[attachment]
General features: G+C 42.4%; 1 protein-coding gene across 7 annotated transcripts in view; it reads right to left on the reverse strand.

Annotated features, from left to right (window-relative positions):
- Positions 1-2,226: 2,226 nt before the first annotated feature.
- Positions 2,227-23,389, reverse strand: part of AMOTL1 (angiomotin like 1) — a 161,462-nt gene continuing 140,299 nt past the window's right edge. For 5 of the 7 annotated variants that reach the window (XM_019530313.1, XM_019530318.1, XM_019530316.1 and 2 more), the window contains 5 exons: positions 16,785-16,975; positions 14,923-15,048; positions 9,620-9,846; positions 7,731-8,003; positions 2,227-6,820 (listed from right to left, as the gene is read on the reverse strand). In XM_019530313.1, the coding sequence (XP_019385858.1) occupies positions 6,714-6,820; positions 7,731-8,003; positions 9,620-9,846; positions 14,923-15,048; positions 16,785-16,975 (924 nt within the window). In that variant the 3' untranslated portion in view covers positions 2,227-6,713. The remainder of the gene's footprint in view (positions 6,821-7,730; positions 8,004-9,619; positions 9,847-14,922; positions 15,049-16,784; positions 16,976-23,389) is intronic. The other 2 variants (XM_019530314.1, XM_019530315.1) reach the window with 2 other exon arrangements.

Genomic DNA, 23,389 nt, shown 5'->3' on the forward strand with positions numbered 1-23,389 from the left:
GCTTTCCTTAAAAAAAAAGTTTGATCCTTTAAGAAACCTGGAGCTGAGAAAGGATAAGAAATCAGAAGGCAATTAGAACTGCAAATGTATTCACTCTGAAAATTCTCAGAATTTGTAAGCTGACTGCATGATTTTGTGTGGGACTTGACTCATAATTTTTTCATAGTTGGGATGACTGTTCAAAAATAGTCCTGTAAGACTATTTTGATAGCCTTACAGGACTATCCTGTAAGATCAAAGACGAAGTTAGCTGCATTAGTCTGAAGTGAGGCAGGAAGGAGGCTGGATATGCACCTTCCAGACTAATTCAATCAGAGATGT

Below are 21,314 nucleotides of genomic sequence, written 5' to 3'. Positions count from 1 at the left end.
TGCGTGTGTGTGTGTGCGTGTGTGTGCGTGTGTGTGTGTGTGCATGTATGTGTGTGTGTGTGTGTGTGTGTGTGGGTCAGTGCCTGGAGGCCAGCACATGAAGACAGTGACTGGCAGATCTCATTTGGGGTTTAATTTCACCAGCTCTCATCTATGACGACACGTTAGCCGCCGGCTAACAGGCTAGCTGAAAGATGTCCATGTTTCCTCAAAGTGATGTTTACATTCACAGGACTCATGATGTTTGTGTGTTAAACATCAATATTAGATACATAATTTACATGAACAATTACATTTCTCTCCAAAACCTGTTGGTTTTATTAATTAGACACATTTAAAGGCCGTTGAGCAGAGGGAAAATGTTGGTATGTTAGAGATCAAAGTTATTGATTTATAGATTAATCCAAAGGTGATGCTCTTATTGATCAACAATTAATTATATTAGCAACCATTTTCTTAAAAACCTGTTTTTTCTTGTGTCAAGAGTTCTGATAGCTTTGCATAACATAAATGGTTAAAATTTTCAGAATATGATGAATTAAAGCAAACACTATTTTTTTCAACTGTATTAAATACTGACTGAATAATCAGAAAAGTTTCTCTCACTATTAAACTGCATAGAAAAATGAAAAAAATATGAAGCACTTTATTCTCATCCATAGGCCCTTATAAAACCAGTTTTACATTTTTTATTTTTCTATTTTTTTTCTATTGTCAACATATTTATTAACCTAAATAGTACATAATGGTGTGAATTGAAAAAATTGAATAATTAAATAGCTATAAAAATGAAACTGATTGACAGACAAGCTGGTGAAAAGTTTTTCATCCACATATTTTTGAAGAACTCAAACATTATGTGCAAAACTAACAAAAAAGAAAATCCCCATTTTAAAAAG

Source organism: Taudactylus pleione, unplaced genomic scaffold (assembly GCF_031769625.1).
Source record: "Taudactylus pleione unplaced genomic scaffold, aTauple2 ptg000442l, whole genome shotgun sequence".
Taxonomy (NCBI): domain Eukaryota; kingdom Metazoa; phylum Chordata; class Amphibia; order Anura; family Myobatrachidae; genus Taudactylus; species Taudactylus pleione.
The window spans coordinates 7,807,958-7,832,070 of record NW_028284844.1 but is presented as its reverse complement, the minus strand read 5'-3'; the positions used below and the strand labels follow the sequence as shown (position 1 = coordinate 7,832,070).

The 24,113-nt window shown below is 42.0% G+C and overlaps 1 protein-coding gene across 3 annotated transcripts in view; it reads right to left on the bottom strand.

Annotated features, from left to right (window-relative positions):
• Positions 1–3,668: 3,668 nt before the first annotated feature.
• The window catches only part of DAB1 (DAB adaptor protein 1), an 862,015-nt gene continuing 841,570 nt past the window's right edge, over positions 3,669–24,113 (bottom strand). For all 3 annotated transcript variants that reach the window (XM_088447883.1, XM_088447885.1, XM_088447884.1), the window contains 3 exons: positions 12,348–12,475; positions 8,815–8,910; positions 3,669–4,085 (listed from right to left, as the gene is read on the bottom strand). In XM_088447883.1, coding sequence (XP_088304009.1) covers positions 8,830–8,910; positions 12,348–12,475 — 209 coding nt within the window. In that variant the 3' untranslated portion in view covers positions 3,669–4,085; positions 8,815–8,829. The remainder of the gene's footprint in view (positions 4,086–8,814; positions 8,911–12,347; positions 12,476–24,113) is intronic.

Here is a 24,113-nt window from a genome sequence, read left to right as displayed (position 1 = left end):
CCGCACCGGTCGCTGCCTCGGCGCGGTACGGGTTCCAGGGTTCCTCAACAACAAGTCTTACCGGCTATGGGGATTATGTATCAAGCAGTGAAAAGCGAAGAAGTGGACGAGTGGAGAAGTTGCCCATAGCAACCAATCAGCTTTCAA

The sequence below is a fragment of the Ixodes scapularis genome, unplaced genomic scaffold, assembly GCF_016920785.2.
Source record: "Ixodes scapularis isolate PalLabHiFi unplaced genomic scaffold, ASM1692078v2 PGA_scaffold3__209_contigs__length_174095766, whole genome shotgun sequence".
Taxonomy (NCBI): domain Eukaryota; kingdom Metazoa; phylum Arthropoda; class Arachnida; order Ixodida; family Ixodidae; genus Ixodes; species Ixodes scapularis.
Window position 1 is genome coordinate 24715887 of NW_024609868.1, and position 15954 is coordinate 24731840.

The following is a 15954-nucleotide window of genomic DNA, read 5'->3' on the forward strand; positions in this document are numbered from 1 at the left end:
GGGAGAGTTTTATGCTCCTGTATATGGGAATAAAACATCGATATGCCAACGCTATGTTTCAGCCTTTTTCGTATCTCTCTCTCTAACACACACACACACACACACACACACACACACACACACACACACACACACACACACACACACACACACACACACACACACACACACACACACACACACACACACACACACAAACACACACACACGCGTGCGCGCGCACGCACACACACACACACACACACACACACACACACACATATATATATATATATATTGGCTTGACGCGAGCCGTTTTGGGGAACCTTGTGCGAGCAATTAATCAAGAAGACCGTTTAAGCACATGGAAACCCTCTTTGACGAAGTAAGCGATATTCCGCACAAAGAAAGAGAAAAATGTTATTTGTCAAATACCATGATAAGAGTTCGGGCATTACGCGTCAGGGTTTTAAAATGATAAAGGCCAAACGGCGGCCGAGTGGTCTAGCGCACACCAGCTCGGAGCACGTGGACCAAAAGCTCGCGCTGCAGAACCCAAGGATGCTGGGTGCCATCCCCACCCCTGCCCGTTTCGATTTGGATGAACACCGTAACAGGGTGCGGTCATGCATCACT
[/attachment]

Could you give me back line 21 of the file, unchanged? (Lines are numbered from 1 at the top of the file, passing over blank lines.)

Taxonomy (NCBI): domain Eukaryota; kingdom Metazoa; phylum Arthropoda; class Arachnida; order Ixodida; family Ixodidae; genus Ixodes; species Ixodes scapularis.